Computing Applications

News Track

  1. Crash-free consortium
  2. Pooh Corner
  3. Bedside matters
  4. Silver lining
  5. No home work
  6. Ear shot
  7. Quick Picks
  8. Figures

NASA, Carnegie Mellon, and a dozen leading technology firms have formed the High Dependability Computing Consortium with the goal of creating crash-free software. The group signed a three-year agreement to attack the problem of unstable systems by building tools “of such a magnitude that no single company could afford to build them alone,” explains James Morris, dean of Carnegie Mellon’s CS school. NASA alone expects to spend up to $10 million on the quest for 100% reliable software. All the participants expect the benefits of fully reliable software to return many more millions.

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Pooh Corner

A team of 30 experts from the security community are luring hackers into monitored computer systems to study their modus operandi. Through the use of honeynets—networks designed to be compromised—the team examines how hackers infiltrate systems, what they do once they enter a system, and how they cover their tracks. According to the Wall Street Journal, the team is currently building a honeynet to resemble a transactional Web site in order to study how skilled hackers use credit card data from e-commerce sites. Reports on the Honeynet Project can be found at

There’s going to be a group of people out there who will never forgive me and feel “once a hacker, always a hacker.” I can live with that.
—Kevin Mitnick, former hacker, on life as a free man after five years in prison.

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Bedside matters

When the Children’s Hospital at Montefiore opens in New York next fall, each of its 105 beds will be equipped with Internet terminals to help educate, entertain, and heal its young patients. The New York Times reports 42-inch, flat-panel screens will be mounted on the walls a few feet in front of each bed to serve as both computer display and television. The content of the network will include educational information so patients can learn more about their illnesses. There will also be a wide range of games and activities for different age groups. Although a few other hospitals across the country give patients access to on-site computer-based programs, the Montefiore project is among the first to incorporate computers and Web access to such a degree. “We have a way to engage the kids at a level that they live every day,” says the hospital’s senior IS director. “Technology is a part of their life, and it’s going to be a part of their future lives.”

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Silver lining

Not everyone is upset over the downslide of dot-coms. Indeed, dot-com losses just might prove the gain so dearly needed by the U.S. defense and aerospace industry where the supply of engineers has been severely depleted. Indeed, defense industry leaders are reporting a slow, but steady, return of technical workers to the field. For the first time in many years, there has been a turnaround in employee turnover. However, the brain-drain problem is far from solved for the aerospace industry; the troops may be returning but they are older than the norm and retirement is imminent.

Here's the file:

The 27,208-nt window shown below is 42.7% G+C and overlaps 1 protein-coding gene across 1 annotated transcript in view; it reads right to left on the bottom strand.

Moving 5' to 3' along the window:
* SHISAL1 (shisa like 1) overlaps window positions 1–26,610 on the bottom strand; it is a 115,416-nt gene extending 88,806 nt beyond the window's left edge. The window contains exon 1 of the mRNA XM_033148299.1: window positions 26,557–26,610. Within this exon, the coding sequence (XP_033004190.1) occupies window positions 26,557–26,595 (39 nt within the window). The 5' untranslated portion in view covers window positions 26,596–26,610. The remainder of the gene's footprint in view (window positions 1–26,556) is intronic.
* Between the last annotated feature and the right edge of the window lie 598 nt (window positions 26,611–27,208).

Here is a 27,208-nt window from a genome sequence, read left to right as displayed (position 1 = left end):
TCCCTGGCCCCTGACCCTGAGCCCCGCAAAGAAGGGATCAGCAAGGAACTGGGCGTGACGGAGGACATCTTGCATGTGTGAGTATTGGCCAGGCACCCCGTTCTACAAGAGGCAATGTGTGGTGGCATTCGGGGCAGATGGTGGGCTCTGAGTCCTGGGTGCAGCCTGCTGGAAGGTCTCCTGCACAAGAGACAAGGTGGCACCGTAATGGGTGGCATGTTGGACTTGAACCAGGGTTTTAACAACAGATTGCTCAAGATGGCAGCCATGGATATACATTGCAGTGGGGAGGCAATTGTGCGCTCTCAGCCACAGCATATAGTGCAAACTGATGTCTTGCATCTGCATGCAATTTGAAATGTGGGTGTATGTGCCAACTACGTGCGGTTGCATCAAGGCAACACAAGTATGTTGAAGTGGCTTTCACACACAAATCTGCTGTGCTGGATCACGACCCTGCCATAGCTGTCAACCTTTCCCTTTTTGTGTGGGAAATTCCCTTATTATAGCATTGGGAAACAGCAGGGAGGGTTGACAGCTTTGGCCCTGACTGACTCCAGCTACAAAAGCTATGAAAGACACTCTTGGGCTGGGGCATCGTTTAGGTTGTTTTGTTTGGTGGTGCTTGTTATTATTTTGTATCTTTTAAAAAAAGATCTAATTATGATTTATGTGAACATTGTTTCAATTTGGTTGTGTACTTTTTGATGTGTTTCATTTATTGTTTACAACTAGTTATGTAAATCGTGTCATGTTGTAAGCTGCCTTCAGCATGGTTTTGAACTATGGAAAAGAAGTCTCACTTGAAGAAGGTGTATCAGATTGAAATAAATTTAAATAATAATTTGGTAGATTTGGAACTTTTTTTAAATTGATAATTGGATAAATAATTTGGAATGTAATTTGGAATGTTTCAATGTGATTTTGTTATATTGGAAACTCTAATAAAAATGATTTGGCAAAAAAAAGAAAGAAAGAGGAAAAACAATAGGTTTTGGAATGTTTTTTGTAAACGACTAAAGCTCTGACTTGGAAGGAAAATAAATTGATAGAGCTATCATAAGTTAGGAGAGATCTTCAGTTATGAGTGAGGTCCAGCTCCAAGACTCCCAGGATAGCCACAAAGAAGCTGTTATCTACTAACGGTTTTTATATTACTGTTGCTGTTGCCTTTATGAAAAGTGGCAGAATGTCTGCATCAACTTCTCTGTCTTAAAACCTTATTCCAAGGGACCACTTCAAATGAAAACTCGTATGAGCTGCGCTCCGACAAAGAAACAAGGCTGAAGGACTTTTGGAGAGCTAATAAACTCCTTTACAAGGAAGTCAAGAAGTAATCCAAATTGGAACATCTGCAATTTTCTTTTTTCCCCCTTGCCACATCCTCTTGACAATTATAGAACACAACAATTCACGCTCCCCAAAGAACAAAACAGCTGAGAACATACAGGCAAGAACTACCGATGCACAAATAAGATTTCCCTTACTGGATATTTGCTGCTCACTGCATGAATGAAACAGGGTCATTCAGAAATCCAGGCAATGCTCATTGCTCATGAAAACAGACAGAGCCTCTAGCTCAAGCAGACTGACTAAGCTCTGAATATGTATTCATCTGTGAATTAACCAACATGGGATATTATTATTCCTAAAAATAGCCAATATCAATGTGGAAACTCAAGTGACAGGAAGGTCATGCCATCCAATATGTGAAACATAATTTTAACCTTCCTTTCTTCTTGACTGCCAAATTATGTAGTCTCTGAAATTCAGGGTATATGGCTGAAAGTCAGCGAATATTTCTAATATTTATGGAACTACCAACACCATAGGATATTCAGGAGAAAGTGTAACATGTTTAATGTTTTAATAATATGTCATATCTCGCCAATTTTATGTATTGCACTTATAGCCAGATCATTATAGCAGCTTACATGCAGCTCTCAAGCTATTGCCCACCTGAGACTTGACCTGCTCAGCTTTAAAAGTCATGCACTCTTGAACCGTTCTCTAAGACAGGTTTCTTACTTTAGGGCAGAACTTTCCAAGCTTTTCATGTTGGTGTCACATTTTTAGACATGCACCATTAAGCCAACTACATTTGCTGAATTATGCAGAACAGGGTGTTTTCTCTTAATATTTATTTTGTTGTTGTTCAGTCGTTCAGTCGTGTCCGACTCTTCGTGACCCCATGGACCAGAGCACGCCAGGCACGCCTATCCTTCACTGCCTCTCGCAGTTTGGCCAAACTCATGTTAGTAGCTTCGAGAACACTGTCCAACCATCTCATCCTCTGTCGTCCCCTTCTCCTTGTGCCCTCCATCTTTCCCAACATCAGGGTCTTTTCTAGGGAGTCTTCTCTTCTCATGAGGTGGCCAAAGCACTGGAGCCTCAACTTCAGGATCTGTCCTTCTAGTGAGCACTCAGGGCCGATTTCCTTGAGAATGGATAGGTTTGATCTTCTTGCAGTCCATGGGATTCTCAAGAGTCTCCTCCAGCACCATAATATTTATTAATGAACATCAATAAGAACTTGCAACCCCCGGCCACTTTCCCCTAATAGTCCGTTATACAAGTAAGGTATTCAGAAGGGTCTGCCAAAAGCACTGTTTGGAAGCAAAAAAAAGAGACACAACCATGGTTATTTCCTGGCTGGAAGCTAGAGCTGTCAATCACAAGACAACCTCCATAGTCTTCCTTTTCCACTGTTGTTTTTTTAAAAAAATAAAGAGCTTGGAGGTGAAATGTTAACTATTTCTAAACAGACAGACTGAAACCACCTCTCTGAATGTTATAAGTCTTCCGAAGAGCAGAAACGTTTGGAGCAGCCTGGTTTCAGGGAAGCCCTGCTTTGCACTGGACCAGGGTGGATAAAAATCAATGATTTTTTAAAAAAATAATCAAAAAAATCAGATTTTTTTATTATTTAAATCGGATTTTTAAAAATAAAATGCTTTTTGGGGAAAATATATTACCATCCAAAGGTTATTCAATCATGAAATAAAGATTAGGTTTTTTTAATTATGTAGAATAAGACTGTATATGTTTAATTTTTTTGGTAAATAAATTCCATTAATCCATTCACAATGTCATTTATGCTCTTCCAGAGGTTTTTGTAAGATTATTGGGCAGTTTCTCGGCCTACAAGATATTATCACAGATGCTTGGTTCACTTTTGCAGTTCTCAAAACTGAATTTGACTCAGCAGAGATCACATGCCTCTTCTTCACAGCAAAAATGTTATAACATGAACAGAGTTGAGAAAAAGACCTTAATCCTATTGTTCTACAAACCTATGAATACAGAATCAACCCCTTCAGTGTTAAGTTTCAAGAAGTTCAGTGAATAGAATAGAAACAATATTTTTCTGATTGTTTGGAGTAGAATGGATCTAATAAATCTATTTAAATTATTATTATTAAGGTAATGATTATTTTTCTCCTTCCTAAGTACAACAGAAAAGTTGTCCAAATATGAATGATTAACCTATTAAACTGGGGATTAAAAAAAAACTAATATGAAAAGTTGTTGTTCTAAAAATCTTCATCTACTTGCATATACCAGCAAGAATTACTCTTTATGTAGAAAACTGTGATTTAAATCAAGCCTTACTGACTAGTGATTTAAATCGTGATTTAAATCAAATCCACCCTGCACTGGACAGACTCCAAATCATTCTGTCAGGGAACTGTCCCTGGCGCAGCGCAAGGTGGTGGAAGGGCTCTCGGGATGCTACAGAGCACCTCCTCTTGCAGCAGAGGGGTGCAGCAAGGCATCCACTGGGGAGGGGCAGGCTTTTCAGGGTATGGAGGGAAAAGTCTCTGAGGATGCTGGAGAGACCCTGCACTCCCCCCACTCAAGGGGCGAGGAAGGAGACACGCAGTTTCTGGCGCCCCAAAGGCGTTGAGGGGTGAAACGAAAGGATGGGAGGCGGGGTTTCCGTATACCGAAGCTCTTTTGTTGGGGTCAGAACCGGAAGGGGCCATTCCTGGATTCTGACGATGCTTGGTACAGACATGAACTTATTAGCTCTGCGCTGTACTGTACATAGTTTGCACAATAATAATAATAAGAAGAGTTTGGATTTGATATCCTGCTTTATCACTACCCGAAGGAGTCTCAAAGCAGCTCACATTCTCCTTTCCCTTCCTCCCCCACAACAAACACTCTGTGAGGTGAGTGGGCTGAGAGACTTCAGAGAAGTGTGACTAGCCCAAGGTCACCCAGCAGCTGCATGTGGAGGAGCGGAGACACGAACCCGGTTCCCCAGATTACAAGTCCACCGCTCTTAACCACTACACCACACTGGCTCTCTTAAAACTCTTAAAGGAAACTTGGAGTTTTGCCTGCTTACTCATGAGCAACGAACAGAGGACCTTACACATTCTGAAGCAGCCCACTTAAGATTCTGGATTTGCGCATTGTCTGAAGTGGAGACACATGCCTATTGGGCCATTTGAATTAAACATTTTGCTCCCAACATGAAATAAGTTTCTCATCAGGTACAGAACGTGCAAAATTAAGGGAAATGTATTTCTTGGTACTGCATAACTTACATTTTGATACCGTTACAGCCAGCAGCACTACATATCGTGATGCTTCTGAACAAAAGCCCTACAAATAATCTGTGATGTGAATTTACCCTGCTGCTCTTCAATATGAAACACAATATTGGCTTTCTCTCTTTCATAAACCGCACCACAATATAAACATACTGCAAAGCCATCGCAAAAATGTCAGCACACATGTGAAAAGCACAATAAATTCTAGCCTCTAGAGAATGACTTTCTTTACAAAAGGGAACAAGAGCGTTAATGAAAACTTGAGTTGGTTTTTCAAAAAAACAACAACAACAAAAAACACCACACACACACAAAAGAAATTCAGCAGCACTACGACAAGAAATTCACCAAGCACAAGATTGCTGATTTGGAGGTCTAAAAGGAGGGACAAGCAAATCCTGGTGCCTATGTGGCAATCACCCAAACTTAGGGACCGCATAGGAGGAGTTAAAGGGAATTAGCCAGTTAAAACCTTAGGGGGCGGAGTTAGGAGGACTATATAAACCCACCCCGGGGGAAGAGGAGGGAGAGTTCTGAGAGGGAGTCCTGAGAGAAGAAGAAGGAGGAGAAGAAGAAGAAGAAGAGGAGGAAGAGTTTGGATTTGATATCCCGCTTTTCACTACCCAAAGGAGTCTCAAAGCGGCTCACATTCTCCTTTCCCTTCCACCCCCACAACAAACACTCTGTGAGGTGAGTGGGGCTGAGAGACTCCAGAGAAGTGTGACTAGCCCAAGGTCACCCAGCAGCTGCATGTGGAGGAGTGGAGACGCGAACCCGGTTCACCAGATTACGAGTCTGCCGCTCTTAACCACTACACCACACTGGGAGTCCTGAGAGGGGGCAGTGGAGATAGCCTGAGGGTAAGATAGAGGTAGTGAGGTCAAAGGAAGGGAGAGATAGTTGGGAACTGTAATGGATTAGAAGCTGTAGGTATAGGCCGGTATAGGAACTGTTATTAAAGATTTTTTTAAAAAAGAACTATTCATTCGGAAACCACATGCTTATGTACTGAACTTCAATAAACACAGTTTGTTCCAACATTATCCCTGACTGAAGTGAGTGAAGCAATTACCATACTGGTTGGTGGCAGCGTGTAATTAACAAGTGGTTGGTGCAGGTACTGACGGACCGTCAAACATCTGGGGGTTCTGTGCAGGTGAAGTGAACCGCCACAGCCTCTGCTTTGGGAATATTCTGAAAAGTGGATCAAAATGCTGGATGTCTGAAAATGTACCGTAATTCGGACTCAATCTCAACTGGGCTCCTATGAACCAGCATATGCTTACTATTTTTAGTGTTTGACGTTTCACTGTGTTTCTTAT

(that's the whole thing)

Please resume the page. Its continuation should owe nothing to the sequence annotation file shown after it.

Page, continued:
Figure. The Top 10 Viruses for 2000.

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No home work

Telecommuting, once thought to be the employment of choice for most businesses, has clearly lost its luster with most U.S. employers, according to the Los Angeles Times. Fewer companies are allowing current employees to telecommute, claiming the practice never delivered on its potential benefits. Today, less than 5% of U.S. workers work from home, and that number is expected to decrease steadily. Managers contend telecommuting does not lead to more productivity but it does lead to increased expenses. Moreover, telecommuters are less likely to receive promotions or raises because their bosses never get to know them or get to see their dedication in action.

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Ear shot

Nanotechnology will make it possible to build hearing aids and acoustic sensors that can soon match—and then surpass—the sensitivity of nature’s sharpest ears, reports Business Week. An international research team led by NASA’s Jet Propulsion Laboratory is working on carbon nanotubes thought to be the key to revolutionizing acoustic technology. Smallness is crucial to the sensitivity factor; nanotubes are rod-shaped bundles of carbon atoms only a few billionths of a meter in diameter—even smaller than the tiny hairs in human ears.

The whole value that we have in this culture is of being a spectacle. If you can’t be seen to exist without the spectacle, then do you exist?
—Jenefer Shute, English professor and cultural critic, on the latest trend of running Webcams in the home around-the-clock.

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Quick Picks

Maryland is the first state in the U.S. to offer the online purchasing of lottery tickets. Marylanders need to file an online application before they can choose their games, numbers, and the number of weeks to participate. “The Internet will be a big factor in the future of lotteries,” according to the state’s lottery director. Tickets must be paid by check or money order, however, since it is illegal in Maryland to pay for lottery subscriptions by credit card.

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UF1 Figure. The Top 10 Viruses for 2000

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